Childhood adventures with Daphne Guinness

As Daphne Guinness adds a new album to her portfolio of achievements, I was reminded of some enjoyable weekends away with her when we were 11 years old.  She had a pretty face, sparky eyes and good nature, which you can see in her wedding photos. We were in the same class from 8-12 years old, then she went to boarding school and we have not been in touch since. Her nickname was Digit – for DG.

The Belfast Telegraph 24.04.2023,  in an article on her life, mentions how as a child ‘she often spent time in solitude’. And loneliness is what I remember, most vividly, as it contrasted so much with my own home life. There was masses of space but all of it empty, both in Kensington and in the country. A very nice London-based nanny flickered on and off,  and called me ‘sensible’.

Daphne was mischievous and creative. One time we went to her local joke shop in Kensington and got some metal shapes which were supposed to mimic the sound of crockery smashing when you dropped them. We duly staked out the large kitchen, performed our prank and waited. Nobody came.

We had a meal with her parents in London in a  beautiful dining room, with elegant tableware. I had to be on my best behaviour. The parents sat at either end of the table. The silence was unnerving. And after, her father slumped back waggling his finger in his ear with an intensity which intrigued me. Kids remember the strangest things. I now know it to have been a minor ear infection, as I have found myself doing just that. Her mother seemed frail and unwell and didn’t come with us to the country.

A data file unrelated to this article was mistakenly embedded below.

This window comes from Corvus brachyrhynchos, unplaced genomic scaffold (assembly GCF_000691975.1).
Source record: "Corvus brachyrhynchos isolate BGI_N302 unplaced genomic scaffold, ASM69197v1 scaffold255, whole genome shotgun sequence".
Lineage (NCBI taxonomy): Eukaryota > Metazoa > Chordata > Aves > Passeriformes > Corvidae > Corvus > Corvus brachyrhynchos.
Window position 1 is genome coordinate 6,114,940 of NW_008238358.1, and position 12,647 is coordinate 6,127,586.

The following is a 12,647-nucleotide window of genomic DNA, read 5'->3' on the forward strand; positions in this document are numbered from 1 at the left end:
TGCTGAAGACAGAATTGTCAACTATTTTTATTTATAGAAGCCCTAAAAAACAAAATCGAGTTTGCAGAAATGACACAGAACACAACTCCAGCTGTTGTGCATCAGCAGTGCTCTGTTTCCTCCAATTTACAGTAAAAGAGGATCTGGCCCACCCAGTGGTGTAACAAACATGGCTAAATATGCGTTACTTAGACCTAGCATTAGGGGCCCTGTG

At her country house there was a borderline-lake with an island, and a rowing boat with a puddle of muddy rainwater gathering in the bottom. We scavenged lighter fuel, matches, frying pan and sausages, and rowed ourselves to the island. This has to be my best memory. The freedom to roam, the landscaped gardens, building a fire, wolfing down our fry-up. Proper Swallers and Amazons. One time she thought it fun to pretend we were marooned, so we pushed the oar out and called for help.  A few members of the Philippine staff did come running that time. It was all a jape, and we had a good laugh at their expense.

Her father came and sat with us in the nursery to watch Doctor Who, a programme which always scared me. The nursery had a large rocking horse which Daphne rocked hard and high. We took turns being on the horse or wedged between each of his hooves. The game was to try to make the horse tip up but it never did. The castles full of soldiers, the four-poster beds, the mirrored bathroom, the corridors to run in… it felt like I was touring Queen Mary’s doll’s house. One time I argued with her and I went off on my own which was a mistake. I felt the desolation, so I had to track her down, which wasn’t easy, and make peace with her.

On one car journey, I was looking up dazedly at the motorway lights flashing past and she rested her head on my lap. I stroked her hair and she lay quite still.

I blurted out something unprintable in the tube when, years later, I saw her wedding photo in the papers. She was the first to take the plunge and was so young. A way out of the emotional vacuum, a chance to feel loved. Why do the super-rich bother with children. Accessorising is it…

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